Why I Love Cowboy Bebop
With apologies to Elizabeth Barrett Browning, "Oh, Cowboy Bebop, how do I love thee? Let me count the ways..."
Cowboy Bebop was the series that hooked me, along with lots of other people, on anime. Over the years, my son has dragged me into the living room to watch various series, such as Pokemon, Dragonball, Tenchi Muyo, and Gundam Wing. The antics of the Gundam boys certainly kept my attention, but Cowboy Bebop made me realize anime could be smart, stylish, mature, complex, and emotionally involving (which is just shorthand for "I cried buckets at the end.")
My tastes are fairly eclectic, but what draws me in time and again is a solid story with characters that I can really care about, and Cowboy Bebop hit those points for me from beginning to end.
When I explain this show to non-anime fans, I describe the sessions as little jewels strung together on the thread of a single unifying theme, with its ending tied to its beginning to form an almost perfect circle.
Cowboy Bebop is episodic and character-driven, which is unusual for an action/adventure story. Most action/adventure tales are plot-driven and linear, and it's important to watch episodes in order.
In Cowboy Bebop, though, there's no obvious plot arc like saving the world. The story action is just the Bebop crew bagging bounties so they can eat and keep the ship fueled. Plot-wise, you don't need to see the sessions in order to get what's going on. However, there's a character-centric theme driving the series, and each session builds on that theme. It's important to watch the sessions in order to better appreciate how the characters come together and grow close before everything starts falling apart. And this, I think, is the main reason why the story delivered such an emotional punch for me.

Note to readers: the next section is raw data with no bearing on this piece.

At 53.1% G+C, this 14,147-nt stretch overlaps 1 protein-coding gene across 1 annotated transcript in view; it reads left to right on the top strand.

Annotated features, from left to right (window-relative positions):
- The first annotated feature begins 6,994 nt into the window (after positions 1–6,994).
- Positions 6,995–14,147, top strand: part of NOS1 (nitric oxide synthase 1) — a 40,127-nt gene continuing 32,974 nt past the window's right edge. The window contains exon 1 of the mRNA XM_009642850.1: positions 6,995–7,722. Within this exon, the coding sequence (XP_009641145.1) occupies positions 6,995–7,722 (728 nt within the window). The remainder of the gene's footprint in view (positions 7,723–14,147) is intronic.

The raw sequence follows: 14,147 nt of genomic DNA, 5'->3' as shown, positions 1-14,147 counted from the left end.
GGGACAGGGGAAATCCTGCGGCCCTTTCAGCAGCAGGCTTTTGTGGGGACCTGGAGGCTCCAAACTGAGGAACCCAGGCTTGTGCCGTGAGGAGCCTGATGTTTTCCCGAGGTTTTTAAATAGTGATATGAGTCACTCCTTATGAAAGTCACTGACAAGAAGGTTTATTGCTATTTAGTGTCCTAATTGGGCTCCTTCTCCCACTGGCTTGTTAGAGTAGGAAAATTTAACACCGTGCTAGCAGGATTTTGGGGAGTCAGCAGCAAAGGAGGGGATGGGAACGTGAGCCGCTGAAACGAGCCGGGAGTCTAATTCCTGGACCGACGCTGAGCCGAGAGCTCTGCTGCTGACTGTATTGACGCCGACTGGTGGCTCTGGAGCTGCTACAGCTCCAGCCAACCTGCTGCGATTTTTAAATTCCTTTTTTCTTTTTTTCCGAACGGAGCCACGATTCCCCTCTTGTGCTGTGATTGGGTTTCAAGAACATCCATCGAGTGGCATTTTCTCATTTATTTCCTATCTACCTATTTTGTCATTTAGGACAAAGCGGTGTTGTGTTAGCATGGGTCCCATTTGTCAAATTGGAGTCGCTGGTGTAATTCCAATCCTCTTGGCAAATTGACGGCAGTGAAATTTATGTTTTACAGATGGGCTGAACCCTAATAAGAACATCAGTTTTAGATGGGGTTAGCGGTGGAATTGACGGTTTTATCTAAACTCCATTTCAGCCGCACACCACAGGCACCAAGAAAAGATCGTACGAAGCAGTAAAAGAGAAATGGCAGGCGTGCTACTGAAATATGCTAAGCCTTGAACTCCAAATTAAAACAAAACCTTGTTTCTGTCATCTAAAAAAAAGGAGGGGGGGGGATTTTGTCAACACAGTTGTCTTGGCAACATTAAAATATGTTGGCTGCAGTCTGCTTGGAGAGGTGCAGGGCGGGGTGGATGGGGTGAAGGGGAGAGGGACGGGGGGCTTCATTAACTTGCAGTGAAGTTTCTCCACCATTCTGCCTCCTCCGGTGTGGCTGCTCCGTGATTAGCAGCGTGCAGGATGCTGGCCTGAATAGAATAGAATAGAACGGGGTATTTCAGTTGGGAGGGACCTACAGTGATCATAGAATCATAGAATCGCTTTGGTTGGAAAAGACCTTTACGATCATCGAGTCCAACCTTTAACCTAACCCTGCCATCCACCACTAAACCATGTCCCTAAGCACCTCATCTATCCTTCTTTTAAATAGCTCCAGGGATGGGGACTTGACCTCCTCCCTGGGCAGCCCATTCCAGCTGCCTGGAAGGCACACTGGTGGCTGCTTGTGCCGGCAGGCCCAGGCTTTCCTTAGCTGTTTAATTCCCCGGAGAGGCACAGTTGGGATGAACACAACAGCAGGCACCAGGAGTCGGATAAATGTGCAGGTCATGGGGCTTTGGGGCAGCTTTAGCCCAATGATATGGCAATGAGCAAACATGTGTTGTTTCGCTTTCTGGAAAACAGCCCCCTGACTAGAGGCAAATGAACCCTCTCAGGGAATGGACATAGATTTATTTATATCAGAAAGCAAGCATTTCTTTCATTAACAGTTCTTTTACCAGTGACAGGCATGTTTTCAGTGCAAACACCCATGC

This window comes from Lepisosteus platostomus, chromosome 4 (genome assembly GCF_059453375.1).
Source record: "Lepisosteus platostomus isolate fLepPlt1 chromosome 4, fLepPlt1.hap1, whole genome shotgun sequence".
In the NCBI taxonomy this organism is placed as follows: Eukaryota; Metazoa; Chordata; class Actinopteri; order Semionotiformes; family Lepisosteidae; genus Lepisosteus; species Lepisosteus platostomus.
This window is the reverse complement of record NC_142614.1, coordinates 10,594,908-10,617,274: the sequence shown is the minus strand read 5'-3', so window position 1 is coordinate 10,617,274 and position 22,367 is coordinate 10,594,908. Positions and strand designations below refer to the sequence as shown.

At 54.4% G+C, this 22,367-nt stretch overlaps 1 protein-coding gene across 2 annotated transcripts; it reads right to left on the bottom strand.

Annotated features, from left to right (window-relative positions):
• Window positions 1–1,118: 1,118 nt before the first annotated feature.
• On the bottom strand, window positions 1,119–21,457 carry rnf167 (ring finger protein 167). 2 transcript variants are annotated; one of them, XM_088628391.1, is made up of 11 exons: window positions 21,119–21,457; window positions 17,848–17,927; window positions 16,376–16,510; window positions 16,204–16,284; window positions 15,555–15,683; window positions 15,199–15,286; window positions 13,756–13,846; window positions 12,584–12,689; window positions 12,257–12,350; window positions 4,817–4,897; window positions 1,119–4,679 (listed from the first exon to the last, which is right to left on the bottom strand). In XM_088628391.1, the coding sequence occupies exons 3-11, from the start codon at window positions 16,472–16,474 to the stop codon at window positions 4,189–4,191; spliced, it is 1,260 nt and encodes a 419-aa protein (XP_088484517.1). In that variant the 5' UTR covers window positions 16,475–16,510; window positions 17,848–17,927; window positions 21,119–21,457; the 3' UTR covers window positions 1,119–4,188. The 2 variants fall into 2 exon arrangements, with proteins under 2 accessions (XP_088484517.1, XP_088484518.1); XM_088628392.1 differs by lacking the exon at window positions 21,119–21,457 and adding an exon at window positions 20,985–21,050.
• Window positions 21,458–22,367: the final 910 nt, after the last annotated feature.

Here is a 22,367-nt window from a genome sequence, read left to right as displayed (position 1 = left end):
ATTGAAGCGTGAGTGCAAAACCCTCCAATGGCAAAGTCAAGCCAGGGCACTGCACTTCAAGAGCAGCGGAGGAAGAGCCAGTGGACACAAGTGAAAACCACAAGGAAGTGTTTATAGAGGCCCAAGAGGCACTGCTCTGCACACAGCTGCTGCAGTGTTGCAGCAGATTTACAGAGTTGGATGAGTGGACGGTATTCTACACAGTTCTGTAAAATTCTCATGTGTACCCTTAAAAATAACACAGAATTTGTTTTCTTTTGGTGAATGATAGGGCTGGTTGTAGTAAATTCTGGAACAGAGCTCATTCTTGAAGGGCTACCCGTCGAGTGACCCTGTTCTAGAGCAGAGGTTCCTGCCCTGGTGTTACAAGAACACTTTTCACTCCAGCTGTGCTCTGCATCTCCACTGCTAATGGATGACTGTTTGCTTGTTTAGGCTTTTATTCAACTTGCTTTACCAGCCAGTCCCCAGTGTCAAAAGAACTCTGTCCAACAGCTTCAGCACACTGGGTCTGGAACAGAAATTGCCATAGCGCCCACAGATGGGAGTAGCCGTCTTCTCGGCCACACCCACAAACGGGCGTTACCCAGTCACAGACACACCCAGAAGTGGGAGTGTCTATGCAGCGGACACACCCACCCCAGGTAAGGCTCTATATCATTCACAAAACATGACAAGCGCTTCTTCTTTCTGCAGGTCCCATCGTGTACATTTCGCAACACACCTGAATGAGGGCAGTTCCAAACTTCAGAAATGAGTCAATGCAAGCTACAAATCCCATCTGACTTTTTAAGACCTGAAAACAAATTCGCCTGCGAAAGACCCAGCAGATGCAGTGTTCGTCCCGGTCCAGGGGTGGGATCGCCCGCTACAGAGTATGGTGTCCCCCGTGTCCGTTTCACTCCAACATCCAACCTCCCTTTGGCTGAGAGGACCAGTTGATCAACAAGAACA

I loved that Spike could be apathetic and fatalistic and still want something more from life. I loved the contradictions of Faye's character and the vulnerability hiding below the brash surface. I loved Jet's protectiveness and his sense of honor and loyalty. I loved the open-ended quality of the past between Spike, Julia, and Vicious, and even how the futures of Jet, Faye, and Ed are left open. I knew Spike's past would come back with a vengeance, but the final episodes were still sad. While I liked some episodes better than others, every one of them added to the characters and the story, if even just in a small way.
If you're a fan of Cowboy Bebop and the adventures of its misfit band of bounty hunters, I hope you'll add your name to this list.
About the Series
Shinichiro Watanabe, Keiko Nobumoto, Yoko Kanno, and Toshihiro Kawamoto are part of the collaborative team behind Cowboy Bebop. The 26-episode series first aired in 1998, and was followed up in 2001 by a movie, Knocking On Heaven's Door (renamed Cowboy Bebop: The Movie in the US.)